Recent Developments in Technology and Language Learning: A Literature Review and Meta-analysis

Posted: December 21, 2010 in CALL related literature

YONG ZHAO
Michigan State University

Abstract:
The purpose of this study is to assess the potential of technology for improving language education. A review of the effectiveness of past and current practices in the application of information and communication technology(ICT) in language education and the availability as well as capacities of current ICTs was conducted. The review found that existing literature on the effectiveness of technology uses in language education is very limited in four aspects: a) The number of systematic, well-designed empirical evaluative studies of the effects of technology uses in language learning is very small, b) the settings of instruction where the studies were conducted were limited to higher education and adult learners, c) the languages studied were limited to common foreign languages and English as a foreign or second language, and d) the experiments were often short-term and about one or two aspects of language learning (e.g., vocabulary or grammar). However the limited number of available studies shows a pattern of positive effects. They found technology-supported language learning is at least as effective as human teachers, if not more so.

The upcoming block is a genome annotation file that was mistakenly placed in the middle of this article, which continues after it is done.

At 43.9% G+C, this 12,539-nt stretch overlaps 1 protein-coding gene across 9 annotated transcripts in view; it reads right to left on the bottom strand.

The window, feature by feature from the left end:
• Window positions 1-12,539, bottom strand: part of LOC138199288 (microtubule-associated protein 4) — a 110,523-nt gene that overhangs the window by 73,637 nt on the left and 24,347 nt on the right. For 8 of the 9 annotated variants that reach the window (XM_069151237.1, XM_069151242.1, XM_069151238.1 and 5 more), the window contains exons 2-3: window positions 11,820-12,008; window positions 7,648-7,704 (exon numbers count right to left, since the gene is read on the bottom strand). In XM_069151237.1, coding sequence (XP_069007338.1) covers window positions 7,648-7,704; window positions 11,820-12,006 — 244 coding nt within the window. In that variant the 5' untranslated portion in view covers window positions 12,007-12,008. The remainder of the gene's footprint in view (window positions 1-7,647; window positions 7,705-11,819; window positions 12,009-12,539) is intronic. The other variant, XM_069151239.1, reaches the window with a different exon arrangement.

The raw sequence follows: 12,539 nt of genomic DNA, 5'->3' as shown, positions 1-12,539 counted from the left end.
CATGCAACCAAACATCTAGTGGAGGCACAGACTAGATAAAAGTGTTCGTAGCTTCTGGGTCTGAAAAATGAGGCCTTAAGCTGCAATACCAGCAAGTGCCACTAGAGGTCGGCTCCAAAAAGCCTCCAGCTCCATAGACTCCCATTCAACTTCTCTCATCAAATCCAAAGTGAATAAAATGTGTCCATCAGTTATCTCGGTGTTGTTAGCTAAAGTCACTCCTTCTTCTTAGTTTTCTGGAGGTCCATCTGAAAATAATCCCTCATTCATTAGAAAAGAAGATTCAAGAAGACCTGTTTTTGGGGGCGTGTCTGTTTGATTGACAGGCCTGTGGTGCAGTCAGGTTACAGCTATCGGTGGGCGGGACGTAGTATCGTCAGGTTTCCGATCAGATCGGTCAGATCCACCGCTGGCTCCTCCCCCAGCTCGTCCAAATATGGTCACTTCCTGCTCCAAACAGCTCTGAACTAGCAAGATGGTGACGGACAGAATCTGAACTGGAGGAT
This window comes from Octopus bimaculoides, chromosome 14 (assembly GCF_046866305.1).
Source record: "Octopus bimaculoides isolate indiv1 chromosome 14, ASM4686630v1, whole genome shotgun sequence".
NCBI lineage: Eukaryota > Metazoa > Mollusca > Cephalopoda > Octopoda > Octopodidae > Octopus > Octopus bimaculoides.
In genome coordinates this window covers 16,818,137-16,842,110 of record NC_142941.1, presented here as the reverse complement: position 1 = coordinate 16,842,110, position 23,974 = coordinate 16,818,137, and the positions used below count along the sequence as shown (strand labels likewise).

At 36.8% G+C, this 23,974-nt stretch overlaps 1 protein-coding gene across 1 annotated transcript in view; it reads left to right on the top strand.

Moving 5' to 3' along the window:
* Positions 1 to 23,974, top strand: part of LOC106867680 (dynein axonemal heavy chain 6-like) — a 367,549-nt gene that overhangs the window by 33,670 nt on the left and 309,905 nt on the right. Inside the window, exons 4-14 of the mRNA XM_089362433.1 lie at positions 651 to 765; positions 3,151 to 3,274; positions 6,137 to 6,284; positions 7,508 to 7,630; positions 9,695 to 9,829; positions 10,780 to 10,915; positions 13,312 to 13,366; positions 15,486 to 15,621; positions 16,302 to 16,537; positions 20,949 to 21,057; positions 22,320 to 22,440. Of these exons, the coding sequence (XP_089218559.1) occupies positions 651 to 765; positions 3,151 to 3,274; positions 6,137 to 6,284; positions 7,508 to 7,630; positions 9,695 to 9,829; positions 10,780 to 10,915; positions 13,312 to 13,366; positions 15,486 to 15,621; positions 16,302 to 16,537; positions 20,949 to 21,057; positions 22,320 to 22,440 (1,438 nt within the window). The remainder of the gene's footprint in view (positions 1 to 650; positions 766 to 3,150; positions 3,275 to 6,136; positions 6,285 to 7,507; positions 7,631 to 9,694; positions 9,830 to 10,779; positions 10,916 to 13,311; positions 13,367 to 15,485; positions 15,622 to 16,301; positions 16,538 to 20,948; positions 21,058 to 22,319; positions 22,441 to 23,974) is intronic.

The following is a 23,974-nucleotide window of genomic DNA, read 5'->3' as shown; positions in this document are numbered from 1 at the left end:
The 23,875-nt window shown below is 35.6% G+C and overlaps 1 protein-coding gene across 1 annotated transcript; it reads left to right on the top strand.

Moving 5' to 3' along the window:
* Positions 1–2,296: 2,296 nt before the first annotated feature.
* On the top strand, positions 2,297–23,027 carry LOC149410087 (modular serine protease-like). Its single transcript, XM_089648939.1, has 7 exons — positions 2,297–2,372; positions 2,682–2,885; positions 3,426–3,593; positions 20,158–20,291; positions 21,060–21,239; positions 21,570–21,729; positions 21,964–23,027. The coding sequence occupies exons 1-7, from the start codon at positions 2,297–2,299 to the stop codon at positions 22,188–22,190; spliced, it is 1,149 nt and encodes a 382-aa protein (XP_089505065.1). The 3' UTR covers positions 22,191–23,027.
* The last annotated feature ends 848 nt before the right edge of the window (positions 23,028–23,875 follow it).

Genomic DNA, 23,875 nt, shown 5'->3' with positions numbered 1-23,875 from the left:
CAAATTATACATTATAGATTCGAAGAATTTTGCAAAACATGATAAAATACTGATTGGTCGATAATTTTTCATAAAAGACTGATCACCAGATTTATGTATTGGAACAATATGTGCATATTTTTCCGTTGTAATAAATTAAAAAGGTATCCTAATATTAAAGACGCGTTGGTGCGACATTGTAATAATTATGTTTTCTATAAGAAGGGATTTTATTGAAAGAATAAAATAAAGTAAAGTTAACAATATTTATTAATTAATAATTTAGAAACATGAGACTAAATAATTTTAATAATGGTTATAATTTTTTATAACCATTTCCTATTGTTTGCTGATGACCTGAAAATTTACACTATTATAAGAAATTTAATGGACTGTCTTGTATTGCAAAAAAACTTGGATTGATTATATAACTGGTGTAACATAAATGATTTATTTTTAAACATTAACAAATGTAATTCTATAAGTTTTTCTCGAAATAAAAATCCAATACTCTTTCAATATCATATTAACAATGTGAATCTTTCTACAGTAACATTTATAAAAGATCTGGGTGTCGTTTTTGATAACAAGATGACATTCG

KEYWORDS

Effectiveness of Technology in Language Education, Limitations of Research Studies, Literature Review, Meta-analysis

INTRODUCTION

This review study is intended to address three related issues in technology and language education. First, policy makers and the general public are interested in learning about the effectiveness of using technology in language education because they need that information to help decide future investment decisions regarding technology (President’s Committee of Advisors on Science and Technology (Panel on Educational Technology), 1997). Second, researchers and

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developers are interested in knowing what has been done and what we already know about using technology to enhance language learning. Such knowledge will hopefully guide their further explorations and development. Third, language educators want to know what works and what does not so that they can make informed decisions in selecting the appropriate technology to use in their teaching.